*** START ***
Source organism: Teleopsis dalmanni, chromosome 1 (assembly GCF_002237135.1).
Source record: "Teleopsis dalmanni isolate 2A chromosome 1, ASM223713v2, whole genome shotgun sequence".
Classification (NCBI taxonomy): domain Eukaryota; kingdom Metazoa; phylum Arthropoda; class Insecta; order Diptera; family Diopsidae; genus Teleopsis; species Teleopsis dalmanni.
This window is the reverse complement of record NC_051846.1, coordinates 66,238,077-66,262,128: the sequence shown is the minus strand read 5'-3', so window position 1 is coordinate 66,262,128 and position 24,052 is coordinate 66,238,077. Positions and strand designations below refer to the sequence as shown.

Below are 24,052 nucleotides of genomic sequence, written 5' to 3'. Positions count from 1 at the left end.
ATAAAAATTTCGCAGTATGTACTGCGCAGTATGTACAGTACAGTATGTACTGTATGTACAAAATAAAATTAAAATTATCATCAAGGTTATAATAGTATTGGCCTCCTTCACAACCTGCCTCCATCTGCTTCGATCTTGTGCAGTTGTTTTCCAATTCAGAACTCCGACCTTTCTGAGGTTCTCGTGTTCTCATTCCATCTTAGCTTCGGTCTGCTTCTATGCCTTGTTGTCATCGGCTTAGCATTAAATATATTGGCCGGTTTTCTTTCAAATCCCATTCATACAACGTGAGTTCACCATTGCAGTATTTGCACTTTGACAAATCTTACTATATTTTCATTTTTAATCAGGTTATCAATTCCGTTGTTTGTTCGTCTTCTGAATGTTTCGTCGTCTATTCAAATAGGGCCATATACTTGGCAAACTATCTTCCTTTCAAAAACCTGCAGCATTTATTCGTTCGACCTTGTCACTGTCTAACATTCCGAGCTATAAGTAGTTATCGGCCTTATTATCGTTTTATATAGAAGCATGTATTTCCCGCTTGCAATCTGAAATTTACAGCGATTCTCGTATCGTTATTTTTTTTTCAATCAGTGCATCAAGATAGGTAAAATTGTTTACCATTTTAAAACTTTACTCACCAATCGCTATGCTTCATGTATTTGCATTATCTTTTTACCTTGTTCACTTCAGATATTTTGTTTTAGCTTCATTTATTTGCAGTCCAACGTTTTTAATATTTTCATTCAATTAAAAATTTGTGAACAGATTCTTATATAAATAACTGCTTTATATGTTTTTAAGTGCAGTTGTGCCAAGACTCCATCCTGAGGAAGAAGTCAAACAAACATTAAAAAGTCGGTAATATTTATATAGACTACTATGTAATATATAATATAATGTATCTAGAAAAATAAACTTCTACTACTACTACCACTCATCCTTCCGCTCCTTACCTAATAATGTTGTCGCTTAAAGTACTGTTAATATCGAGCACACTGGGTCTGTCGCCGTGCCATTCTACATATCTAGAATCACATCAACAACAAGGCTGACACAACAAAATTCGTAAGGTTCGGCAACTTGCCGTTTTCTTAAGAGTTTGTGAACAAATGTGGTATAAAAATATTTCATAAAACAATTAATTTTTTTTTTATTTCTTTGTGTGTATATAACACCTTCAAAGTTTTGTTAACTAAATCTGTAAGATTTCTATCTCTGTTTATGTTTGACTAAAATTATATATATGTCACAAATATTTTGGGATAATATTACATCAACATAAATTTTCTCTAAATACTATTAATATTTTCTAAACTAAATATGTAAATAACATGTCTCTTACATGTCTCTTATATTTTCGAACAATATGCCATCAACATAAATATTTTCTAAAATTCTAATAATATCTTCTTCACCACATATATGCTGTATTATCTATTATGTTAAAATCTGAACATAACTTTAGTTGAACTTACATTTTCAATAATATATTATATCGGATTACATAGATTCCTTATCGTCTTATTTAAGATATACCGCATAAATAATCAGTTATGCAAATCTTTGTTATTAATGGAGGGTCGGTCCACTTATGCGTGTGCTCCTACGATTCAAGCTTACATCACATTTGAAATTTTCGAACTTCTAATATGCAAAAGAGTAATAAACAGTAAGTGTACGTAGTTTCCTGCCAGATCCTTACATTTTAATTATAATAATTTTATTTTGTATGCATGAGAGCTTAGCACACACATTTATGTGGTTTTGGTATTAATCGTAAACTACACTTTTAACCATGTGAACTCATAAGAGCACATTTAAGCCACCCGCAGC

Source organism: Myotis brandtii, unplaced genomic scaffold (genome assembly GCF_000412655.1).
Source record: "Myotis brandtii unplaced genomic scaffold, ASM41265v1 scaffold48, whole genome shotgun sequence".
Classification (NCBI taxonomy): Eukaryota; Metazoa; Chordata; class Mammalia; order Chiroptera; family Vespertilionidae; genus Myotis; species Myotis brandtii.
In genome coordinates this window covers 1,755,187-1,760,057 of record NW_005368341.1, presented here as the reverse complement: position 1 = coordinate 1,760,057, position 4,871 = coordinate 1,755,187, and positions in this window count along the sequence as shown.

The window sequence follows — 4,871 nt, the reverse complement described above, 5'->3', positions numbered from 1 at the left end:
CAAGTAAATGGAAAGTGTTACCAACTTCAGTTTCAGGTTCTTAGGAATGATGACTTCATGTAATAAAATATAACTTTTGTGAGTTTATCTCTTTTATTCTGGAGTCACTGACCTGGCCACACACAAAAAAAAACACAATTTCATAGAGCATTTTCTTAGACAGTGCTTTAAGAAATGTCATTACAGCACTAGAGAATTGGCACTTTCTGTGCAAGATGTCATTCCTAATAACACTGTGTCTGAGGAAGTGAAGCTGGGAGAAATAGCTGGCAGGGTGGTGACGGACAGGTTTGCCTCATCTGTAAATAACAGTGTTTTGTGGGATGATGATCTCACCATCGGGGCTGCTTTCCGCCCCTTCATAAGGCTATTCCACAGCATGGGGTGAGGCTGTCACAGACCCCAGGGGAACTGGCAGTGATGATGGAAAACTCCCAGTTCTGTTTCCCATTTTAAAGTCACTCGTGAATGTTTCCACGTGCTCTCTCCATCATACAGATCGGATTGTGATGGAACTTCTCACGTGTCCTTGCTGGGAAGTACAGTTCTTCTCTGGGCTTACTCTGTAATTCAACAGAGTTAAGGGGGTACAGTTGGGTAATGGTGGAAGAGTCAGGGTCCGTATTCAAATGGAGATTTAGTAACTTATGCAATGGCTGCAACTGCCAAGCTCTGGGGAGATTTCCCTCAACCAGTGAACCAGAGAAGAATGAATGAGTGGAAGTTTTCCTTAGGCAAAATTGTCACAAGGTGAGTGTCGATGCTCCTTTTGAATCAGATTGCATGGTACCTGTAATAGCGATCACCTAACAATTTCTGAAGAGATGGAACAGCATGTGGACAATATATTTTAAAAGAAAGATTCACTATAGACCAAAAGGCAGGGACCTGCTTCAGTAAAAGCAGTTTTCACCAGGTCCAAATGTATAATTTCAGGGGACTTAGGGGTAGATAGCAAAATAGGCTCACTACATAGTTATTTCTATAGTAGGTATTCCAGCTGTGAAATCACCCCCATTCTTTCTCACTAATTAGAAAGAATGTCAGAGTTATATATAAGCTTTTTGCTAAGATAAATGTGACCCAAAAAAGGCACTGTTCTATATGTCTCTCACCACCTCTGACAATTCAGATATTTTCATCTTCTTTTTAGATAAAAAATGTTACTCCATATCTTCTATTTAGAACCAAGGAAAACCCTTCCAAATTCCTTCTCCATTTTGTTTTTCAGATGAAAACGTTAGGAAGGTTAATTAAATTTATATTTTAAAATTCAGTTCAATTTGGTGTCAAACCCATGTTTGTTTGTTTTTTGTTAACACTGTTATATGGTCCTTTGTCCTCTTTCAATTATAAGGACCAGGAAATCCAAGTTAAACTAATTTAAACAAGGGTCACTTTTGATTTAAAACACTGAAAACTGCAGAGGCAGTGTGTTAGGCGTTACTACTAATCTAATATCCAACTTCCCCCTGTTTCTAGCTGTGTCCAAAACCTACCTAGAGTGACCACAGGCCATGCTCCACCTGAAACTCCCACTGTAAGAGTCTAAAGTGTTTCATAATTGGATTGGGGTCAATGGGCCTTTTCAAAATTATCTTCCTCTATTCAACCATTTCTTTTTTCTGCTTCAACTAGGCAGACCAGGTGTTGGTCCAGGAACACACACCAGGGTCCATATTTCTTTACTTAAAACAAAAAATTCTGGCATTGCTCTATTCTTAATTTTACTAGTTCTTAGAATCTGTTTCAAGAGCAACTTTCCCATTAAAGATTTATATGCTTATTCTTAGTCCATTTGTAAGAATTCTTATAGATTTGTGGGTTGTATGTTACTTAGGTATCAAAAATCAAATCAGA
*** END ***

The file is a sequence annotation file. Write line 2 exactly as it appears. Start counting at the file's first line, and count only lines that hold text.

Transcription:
Source record: "Teleopsis dalmanni isolate 2A chromosome 1, ASM223713v2, whole genome shotgun sequence".